The Elephant Must Die

The immediate idea that occurred to me after reading how the narrator has used his “small rifle and poured shot after shot into [its] heart and down [its] throat” is: the elephant must die.

 

Although the narrator has confessed at the end that he “had done it solely to avoid looking a fool”, I find this explanation to be a mere concealment for a bigger crisis: the loss of his white/colonizer’s identity.

 

We can see this breakdown through a trajectory. At the beginning of the story, the narrator has evidently displayed anti-imperial sentiments, albeit guiltily. While already in a frantic mode of trying to detach himself from being a figure of the colonial “officer”, he is also quite equally bound to exercise the power endowed in him to subdue “the evil-spirited little beasts” with “yellow faces”. This ambivalence is further shown in his repeated declarations of not wanting to shoot the elephant despite having done so eventually.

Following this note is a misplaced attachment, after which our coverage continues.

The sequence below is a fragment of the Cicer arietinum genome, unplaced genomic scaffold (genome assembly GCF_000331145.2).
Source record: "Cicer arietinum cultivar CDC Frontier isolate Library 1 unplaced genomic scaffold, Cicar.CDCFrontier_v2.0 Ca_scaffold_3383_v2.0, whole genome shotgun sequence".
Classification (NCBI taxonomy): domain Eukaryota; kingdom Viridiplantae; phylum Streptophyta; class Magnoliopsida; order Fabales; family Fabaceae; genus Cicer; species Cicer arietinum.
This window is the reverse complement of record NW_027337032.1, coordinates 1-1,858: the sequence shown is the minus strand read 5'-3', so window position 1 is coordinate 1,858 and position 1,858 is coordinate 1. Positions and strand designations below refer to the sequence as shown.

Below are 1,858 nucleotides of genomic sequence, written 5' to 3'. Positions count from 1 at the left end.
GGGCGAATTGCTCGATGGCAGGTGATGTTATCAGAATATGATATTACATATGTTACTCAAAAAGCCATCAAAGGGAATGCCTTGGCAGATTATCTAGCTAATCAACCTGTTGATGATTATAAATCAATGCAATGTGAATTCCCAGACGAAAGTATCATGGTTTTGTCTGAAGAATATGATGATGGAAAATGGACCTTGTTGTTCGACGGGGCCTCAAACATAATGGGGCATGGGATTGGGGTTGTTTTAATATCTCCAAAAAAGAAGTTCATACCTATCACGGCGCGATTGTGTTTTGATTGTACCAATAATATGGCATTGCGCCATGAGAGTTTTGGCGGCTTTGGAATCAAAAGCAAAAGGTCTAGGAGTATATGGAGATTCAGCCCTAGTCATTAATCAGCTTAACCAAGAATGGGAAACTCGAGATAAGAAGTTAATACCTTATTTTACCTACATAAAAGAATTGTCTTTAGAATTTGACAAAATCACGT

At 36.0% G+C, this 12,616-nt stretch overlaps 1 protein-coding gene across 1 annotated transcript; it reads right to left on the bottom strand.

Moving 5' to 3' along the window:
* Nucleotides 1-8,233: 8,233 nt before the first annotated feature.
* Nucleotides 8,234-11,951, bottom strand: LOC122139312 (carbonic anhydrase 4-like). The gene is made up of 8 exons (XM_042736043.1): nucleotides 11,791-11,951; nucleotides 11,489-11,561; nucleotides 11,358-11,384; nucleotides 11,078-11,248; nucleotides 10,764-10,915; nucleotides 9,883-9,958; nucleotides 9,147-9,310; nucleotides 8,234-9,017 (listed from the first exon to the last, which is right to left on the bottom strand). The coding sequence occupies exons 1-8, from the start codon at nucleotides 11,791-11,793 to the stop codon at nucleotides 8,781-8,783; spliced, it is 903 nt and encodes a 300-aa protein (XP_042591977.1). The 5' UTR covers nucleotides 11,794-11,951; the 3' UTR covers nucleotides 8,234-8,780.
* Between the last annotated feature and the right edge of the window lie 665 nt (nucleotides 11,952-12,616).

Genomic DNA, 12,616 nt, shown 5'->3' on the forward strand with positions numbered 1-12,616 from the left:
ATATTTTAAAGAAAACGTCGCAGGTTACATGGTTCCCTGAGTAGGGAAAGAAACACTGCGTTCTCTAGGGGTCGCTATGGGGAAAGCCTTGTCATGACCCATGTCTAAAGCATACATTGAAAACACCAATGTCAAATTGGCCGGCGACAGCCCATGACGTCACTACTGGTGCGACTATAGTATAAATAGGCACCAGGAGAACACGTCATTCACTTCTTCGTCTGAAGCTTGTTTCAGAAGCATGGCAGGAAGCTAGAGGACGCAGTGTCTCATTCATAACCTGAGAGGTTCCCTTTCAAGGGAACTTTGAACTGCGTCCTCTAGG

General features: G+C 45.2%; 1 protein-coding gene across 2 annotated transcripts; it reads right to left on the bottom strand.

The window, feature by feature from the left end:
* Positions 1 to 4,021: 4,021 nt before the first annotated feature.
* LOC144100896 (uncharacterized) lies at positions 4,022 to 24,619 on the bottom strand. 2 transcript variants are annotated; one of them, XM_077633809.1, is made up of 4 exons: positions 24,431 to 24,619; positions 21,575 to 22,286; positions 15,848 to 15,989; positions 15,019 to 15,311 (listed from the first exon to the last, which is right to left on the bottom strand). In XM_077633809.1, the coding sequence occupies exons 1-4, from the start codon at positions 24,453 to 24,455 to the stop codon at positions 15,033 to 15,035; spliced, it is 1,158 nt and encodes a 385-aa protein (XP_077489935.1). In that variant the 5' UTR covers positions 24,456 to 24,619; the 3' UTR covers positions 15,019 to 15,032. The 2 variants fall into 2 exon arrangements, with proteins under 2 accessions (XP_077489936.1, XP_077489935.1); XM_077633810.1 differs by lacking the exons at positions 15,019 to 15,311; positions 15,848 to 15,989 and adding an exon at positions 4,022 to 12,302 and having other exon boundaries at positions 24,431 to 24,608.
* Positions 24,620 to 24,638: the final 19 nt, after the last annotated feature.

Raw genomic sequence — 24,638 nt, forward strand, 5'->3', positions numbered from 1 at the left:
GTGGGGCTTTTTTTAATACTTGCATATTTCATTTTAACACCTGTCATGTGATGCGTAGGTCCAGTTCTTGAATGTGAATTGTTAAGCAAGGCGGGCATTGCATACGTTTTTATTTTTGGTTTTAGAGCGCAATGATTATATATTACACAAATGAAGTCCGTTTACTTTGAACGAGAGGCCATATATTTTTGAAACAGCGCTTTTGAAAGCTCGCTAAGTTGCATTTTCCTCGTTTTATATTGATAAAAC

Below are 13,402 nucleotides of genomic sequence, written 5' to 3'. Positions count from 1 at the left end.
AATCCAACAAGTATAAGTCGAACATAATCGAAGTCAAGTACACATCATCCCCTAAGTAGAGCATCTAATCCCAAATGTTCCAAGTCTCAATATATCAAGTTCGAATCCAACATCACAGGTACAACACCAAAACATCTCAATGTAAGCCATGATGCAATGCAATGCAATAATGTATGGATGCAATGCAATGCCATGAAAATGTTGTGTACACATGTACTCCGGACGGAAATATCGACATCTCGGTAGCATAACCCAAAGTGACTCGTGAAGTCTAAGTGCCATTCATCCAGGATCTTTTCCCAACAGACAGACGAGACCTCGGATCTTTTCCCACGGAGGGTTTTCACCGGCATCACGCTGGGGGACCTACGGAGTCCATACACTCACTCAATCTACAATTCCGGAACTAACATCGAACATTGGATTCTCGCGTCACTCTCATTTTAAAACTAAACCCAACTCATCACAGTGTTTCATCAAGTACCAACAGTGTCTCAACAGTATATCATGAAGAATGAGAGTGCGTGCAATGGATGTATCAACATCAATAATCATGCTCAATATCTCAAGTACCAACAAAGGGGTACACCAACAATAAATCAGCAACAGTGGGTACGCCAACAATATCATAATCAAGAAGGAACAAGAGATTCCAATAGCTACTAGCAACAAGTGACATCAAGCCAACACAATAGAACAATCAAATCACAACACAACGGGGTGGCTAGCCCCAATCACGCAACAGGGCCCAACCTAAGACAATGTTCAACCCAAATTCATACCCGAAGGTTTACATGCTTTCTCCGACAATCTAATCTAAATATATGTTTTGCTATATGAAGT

This is where I see his identification with the colonizers being detached from him. One suggestion comes from how he has ‘unknowingly’ adopted the stance of a Burmese elephant: harmless when left alone, retaliates only when provoked. The point that I want to raise here is that he has already unconsciously identified himself with the elephant, although his ‘ego’ is blocking its entry into his consciousness. In other words, the narrator has unconsciously projected the workings of his own ‘id’ – here being the primal fear of death – onto the animal, thus his great reluctance at injuring it.

 

Yet, at the moment when he is suddenly made aware of his symbolic ‘double’, arguably through the sight of the elephant’s “great agony” and “powerless[-ness]” in which he has earlier professed, his ‘super-ego’ now propels him to eliminate the trigger of that epiphany – the body of the elephant as the ‘mirrored’ image of his now-unidentified self.

 

From the point-of-view of psychoanalysis, the elephant is indeed a doppelganger which is also the harbinger of death.

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